earthen dikes which exist to control the course of the water. What if
this analogy is a picture of the thought of people all over the globe. They
could be confusing the dirt with the water and assuming that the means
by which boats traverse water is by floating on the mud. We may
all be clay eaters.
Persons have complained that mystical texts are hard to read. Why
doesn't the author just say what he means? The writer with some
knowledge and the compassion to attempt conveying what he has seen,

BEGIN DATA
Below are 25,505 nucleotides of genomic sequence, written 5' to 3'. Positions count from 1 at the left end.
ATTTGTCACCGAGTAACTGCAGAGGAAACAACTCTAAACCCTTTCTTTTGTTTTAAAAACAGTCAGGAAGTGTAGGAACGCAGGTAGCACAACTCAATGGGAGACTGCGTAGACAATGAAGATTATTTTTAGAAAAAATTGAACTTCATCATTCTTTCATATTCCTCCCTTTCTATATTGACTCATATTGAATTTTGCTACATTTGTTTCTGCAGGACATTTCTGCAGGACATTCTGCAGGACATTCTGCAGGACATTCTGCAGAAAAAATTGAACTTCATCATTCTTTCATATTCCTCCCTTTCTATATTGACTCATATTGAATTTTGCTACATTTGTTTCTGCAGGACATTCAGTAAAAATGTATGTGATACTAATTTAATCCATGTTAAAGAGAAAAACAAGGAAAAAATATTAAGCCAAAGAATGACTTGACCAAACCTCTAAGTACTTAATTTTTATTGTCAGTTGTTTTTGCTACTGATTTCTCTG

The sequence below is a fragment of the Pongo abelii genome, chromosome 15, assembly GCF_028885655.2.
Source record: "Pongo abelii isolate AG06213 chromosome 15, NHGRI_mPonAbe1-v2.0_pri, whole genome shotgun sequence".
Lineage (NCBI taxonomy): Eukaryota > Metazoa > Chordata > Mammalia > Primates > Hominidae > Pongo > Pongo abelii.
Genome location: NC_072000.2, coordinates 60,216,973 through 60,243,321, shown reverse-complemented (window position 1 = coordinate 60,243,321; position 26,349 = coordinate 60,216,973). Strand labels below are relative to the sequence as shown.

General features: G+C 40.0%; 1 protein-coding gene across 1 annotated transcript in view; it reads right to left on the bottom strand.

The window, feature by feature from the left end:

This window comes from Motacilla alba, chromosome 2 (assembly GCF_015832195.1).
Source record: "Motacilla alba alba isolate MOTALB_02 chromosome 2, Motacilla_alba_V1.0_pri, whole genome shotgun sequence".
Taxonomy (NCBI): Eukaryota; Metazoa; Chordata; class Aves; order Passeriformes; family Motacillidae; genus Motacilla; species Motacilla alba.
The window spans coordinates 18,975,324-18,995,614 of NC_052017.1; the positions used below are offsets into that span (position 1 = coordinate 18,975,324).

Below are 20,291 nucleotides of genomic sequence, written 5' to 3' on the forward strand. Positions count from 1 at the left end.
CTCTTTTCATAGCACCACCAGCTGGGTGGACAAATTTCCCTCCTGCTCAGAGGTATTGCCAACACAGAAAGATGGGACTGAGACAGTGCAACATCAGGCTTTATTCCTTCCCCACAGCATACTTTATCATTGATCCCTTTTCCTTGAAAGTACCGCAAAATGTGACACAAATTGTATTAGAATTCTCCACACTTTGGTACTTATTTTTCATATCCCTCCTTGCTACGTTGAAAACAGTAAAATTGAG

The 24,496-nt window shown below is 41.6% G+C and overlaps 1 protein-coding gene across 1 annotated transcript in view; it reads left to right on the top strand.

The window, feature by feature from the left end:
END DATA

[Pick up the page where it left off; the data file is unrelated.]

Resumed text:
has to counter not the ignorance of his listeners, but their knowledge.
His job includes clarifying the difference between clay (words) and
water (what words point to.) Since folks do not even glimpse the
nature of their inner confusion, the words of the mystic seek to
overflood the nature of words themselves -- a task destined perhaps to
ultimate, but not perhaps individual, failure. The splash of wild
water is prophesy and proof.
The flooding the mystic wants to share can change geography.
All of which does not mean that the muskrat making holes in the dam
knows what it is doing. Or that the muskrat does not.